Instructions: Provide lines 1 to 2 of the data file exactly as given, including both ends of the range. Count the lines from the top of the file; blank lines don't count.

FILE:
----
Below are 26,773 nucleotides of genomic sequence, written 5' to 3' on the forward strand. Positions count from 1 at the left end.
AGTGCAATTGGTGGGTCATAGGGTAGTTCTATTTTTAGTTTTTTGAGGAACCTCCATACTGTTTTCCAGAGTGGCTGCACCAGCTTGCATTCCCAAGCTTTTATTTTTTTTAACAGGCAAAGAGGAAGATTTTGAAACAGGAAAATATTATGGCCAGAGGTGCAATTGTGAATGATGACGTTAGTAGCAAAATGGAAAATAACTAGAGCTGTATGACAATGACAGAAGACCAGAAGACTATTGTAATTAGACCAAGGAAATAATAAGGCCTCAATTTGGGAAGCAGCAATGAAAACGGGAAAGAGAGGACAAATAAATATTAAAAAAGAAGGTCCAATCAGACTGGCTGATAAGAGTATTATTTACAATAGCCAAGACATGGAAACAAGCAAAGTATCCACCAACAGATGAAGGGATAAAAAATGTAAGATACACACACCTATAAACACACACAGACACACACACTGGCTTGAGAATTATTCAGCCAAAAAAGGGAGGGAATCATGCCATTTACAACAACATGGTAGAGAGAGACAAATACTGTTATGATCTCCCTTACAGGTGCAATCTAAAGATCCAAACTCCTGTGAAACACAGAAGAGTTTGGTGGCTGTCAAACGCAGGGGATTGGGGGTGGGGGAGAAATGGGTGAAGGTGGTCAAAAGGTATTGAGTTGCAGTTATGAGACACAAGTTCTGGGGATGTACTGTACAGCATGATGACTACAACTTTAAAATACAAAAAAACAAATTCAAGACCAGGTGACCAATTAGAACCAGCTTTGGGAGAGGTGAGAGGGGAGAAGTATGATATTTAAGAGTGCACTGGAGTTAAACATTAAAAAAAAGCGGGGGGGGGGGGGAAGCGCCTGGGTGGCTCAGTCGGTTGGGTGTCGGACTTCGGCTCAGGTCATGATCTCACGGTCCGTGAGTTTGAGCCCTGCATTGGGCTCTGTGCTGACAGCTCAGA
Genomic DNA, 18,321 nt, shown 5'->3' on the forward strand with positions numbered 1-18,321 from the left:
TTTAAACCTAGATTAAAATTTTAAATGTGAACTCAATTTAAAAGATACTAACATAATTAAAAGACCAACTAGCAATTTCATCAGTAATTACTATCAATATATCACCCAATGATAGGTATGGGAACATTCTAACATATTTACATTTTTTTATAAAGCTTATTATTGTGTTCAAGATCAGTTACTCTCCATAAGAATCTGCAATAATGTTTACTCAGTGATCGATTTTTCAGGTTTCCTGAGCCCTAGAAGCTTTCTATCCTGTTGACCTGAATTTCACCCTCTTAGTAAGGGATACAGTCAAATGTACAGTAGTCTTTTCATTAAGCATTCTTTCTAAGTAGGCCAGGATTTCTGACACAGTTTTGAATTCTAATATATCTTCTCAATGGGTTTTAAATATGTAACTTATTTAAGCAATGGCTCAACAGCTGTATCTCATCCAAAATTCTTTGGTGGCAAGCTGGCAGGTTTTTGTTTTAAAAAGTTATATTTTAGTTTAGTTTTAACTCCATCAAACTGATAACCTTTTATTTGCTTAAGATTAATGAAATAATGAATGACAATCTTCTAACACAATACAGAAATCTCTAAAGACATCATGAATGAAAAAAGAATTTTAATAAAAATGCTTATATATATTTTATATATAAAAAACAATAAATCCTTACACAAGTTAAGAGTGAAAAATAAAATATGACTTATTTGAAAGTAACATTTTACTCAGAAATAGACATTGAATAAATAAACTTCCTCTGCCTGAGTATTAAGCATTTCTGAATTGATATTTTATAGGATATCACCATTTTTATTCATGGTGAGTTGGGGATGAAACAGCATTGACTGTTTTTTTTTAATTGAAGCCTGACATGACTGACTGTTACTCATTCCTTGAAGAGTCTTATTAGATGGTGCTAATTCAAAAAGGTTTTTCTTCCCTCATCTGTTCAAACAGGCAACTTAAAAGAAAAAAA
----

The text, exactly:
Below are 26,773 nucleotides of genomic sequence, written 5' to 3' on the forward strand. Positions count from 1 at the left end.
AGTGCAATTGGTGGGTCATAGGGTAGTTCTATTTTTAGTTTTTTGAGGAACCTCCATACTGTTTTCCAGAGTGGCTGCACCAGCTTGCATTCCCAAGCTTTTATTTTTTTTAACAGGCAAAGAGGAAGATTTTGAAACAGGAAAATATTATGGCCAGAGGTGCAATTGTGAATGATGACGTTAGTAGCAAAATGGAAAATAACTAGAGCTGTATGACAATGACAGAAGACCAGAAGACTATTGTAATTAGACCAAGGAAATAATAAGGCCTCAATTTGGGAAGCAGCAATGAAAACGGGAAAGAGAGGACAAATAAATATTAAAAAAGAAGGTCCAATCAGACTGGCTGATAAGAGTATTATTTACAATAGCCAAGACATGGAAACAAGCAAAGTATCCACCAACAGATGAAGGGATAAAAAATGTAAGATACACACACCTATAAACACACACAGACACACACACTGGCTTGAGAATTATTCAGCCAAAAAAGGGAGGGAATCATGCCATTTACAACAACATGGTAGAGAGAGACAAATACTGTTATGATCTCCCTTACAGGTGCAATCTAAAGATCCAAACTCCTGTGAAACACAGAAGAGTTTGGTGGCTGTCAAACGCAGGGGATTGGGGGTGGGGGAGAAATGGGTGAAGGTGGTCAAAAGGTATTGAGTTGCAGTTATGAGACACAAGTTCTGGGGATGTACTGTACAGCATGATGACTACAACTTTAAAATACAAAAAAACAAATTCAAGACCAGGTGACCAATTAGAACCAGCTTTGGGAGAGGTGAGAGGGGAGAAGTATGATATTTAAGAGTGCACTGGAGTTAAACATTAAAAAAAAGCGGGGGGGGGGGGGAAGCGCCTGGGTGGCTCAGTCGGTTGGGTGTCGGACTTCGGCTCAGGTCATGATCTCACGGTCCGTGAGTTTGAGCCCTGCATTGGGCTCTGTGCTGACAGCTCAGA